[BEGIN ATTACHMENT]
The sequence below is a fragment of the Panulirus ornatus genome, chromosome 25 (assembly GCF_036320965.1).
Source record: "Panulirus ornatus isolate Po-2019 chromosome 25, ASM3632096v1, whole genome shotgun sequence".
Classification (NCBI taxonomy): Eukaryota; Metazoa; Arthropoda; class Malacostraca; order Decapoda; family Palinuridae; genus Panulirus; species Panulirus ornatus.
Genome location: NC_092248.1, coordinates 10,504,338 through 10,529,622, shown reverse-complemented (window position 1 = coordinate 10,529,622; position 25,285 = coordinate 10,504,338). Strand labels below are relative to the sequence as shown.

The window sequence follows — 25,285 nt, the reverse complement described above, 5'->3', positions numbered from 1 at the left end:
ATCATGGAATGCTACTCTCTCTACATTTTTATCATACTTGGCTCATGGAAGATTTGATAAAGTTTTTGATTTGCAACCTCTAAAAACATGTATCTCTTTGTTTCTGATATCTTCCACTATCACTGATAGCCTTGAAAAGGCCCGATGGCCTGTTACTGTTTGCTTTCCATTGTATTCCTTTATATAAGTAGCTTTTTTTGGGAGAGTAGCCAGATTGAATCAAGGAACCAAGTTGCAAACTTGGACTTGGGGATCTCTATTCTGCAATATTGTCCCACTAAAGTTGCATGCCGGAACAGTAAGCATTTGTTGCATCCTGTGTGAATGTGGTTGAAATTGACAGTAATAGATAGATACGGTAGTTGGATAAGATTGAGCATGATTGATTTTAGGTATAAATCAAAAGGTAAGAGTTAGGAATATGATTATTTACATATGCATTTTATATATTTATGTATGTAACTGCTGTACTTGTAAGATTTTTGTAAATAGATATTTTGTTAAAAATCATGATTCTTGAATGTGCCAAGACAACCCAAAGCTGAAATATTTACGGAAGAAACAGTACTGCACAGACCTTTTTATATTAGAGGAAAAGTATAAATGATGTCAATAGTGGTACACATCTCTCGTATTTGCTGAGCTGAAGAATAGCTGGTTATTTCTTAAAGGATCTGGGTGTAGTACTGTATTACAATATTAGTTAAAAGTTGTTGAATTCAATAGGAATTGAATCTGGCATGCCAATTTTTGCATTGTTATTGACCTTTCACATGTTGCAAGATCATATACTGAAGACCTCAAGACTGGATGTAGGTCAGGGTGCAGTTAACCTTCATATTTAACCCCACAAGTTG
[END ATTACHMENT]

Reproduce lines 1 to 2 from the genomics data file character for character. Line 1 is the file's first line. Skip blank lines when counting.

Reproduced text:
The sequence below is a fragment of the Panulirus ornatus genome, chromosome 25 (assembly GCF_036320965.1).
Source record: "Panulirus ornatus isolate Po-2019 chromosome 25, ASM3632096v1, whole genome shotgun sequence".